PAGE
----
Kidney Health 101
The kidneys play a vital role in the overall health of the body. While these two small organs perform a variety of functions, one of their primary duties is to remove wastes by filtering the blood. Because 37 million Americans suffer from chronic kidney disease (CKD), it’s important to know how to keep these organs healthy as well as ways to minimize the risks of developing CKD.
How The Kidneys Work
Located on either side of the spine and just below the rib cage, the kidneys are small but mighty. At just the size of an adult fist, these organs filter and clean blood that flows through them from one of the heart’s arteries. Passing through filtering units called nephrons--of which each kidney contains about 1 million--toxins, waste, and excess fluid are removed from the blood. Astonishingly, the kidneys filter about ½ cup of blood every minute.
The excess wastes and fluid leave the body in the form of urine, flowing from two tubes called ureters and into the bladder. The freshly filtered blood, on the other hand, returns to the bloodstream. In a 24-hour period, the kidneys will filter about 50 gallons of blood, only sending about ½ gallon of waste fluid to the bladder.
As if this wasn’t a full-time job in itself, the kidneys perform other essential functions. The removal of waste helps to maintain the right balance of salts, minerals, and water in the body. The kidneys also make hormones that regulate blood pressure, create red blood cells, and make vitamins that control growth.1,2
Common Kidney Conditions
There are a variety of diseases and conditions that can develop when the kidneys are not functioning normally. Some of these--such as glomerulonephritis and polycystic kidney disease--are genetic disorders or are caused by drugs or infection. The most common conditions, however, are chronic kidney disease and kidney stones.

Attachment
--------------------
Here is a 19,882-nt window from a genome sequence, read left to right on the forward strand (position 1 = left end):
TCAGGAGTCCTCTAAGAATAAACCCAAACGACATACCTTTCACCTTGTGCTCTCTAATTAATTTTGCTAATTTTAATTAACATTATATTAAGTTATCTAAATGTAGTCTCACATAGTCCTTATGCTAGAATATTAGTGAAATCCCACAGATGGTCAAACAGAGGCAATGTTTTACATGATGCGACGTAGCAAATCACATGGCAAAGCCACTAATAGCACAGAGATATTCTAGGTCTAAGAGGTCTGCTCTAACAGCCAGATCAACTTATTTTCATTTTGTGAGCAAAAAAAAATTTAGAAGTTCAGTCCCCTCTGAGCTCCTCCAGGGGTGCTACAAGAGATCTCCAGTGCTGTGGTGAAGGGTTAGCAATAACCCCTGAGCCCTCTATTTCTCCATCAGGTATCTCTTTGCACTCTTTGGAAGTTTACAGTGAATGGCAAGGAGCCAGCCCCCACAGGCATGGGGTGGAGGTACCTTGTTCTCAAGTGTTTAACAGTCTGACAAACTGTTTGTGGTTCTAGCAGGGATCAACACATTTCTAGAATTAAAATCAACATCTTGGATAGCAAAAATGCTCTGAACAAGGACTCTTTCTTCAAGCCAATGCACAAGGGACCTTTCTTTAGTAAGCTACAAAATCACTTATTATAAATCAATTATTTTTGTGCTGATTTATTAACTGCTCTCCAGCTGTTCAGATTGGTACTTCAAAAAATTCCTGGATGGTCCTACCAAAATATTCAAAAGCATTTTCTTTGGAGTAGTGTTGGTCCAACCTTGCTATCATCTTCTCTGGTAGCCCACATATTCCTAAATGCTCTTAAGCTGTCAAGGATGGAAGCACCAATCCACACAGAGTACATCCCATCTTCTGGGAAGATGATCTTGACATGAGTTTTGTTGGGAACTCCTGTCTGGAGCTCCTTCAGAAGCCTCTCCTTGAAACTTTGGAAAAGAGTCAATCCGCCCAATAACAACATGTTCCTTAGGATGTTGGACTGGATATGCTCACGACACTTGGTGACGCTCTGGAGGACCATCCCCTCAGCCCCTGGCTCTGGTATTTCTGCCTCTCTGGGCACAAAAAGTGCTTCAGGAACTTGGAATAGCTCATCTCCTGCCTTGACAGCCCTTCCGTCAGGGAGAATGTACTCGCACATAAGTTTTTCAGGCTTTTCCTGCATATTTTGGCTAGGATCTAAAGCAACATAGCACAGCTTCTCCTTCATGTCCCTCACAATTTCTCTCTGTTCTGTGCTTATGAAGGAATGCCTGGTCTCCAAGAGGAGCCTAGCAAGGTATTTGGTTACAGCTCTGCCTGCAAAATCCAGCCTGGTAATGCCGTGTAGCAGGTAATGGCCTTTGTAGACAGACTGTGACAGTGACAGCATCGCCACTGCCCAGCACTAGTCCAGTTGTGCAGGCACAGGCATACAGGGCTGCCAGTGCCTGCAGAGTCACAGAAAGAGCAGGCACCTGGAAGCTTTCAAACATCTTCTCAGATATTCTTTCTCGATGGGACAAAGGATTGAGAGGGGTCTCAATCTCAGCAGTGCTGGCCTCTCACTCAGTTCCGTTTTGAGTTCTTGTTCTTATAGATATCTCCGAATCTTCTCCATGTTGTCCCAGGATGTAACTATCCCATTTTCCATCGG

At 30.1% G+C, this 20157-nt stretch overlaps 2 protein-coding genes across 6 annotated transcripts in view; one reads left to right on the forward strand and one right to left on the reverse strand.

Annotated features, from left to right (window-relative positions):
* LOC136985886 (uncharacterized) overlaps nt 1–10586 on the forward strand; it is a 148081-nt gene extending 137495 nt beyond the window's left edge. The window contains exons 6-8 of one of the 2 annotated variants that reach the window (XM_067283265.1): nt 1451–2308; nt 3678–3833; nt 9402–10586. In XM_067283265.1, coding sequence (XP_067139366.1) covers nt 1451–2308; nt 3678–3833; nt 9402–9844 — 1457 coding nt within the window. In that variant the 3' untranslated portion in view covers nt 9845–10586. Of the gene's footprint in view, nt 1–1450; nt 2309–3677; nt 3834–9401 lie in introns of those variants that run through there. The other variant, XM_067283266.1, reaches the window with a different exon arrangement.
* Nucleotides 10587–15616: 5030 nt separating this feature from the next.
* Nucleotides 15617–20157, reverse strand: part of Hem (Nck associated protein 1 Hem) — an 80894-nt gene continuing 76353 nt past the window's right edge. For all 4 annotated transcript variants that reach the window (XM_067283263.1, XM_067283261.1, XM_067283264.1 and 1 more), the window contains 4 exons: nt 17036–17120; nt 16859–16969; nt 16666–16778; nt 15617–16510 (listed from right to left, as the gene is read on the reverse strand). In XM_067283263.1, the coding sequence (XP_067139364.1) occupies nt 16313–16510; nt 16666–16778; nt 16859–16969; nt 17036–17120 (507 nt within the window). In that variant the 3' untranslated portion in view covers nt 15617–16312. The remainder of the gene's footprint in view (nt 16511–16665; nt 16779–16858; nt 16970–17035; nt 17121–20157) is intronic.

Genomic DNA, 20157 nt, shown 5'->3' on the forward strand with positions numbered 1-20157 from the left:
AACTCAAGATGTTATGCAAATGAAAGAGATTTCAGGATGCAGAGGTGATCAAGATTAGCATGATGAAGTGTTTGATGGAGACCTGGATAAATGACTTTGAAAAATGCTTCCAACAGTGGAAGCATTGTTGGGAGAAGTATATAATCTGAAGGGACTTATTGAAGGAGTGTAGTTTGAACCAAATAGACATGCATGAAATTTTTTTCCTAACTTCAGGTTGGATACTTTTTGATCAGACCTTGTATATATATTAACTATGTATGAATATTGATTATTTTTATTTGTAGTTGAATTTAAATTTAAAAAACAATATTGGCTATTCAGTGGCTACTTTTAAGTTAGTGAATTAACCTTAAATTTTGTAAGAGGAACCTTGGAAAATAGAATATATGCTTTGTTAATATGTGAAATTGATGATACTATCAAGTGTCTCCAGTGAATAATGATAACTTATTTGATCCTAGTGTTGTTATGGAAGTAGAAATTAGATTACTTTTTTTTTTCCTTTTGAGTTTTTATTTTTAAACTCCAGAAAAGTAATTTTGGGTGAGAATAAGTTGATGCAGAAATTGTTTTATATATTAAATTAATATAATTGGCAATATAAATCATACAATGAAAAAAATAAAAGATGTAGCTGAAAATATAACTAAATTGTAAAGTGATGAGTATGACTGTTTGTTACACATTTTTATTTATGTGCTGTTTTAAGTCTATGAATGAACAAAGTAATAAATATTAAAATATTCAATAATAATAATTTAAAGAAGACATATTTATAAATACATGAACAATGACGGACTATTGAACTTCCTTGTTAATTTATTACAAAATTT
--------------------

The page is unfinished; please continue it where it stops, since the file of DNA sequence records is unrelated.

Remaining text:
Chronic Kidney Disease
Chronic kidney disease (CKD) can be especially dangerous, as diminishing kidney function can cause a build-up of toxins in the blood. CKD can be caused by a few factors, though the most common causes are diabetes and high blood pressure. Because these two conditions affect the blood and blood vessels, they directly impact the kidneys. If left untreated, CKD could lead to kidney failure. While kidney disease is dangerous, it often comes on gradually and, if detected early enough, can often be managed successfully.
Common symptoms of CKD include:
- Dry, itchy skin
- Need to urinate more often--especially at night
- Puffiness around the eyes--especially in the morning
- Swollen feet and ankles
- Trouble sleeping
- Poor appetite
- Muscle cramping at night
- Tiredness and low energy
- Trouble concentrating
Risk factors in developing kidney disease include:
- High blood pressure
- Family history of kidney failure
- Old age
- Of African, Hispanic, Asian, Pacific Islander, or Native American descent3
Another common condition affecting the kidneys is the development of kidney stones. Kidney stones are hard, crystallized objects created by chemicals in the urine. If not passed through the urine, these stones continue to grow and then cause pain, either from passing through the urethra or backing-up urine in the urinary tract system.
Common kidney stone symptoms include:
- Severe pain on either side of the lower back
- Stomach ache that doesn’t get better
- Fever and chills
- Nausea or vomiting
- Blood in the urine
- Bad-smelling or cloudy urine
Kidney stones are usually caused by:
- Not drinking enough water
- Weight loss surgery
- Eating too much salt or sugar (especially fructose)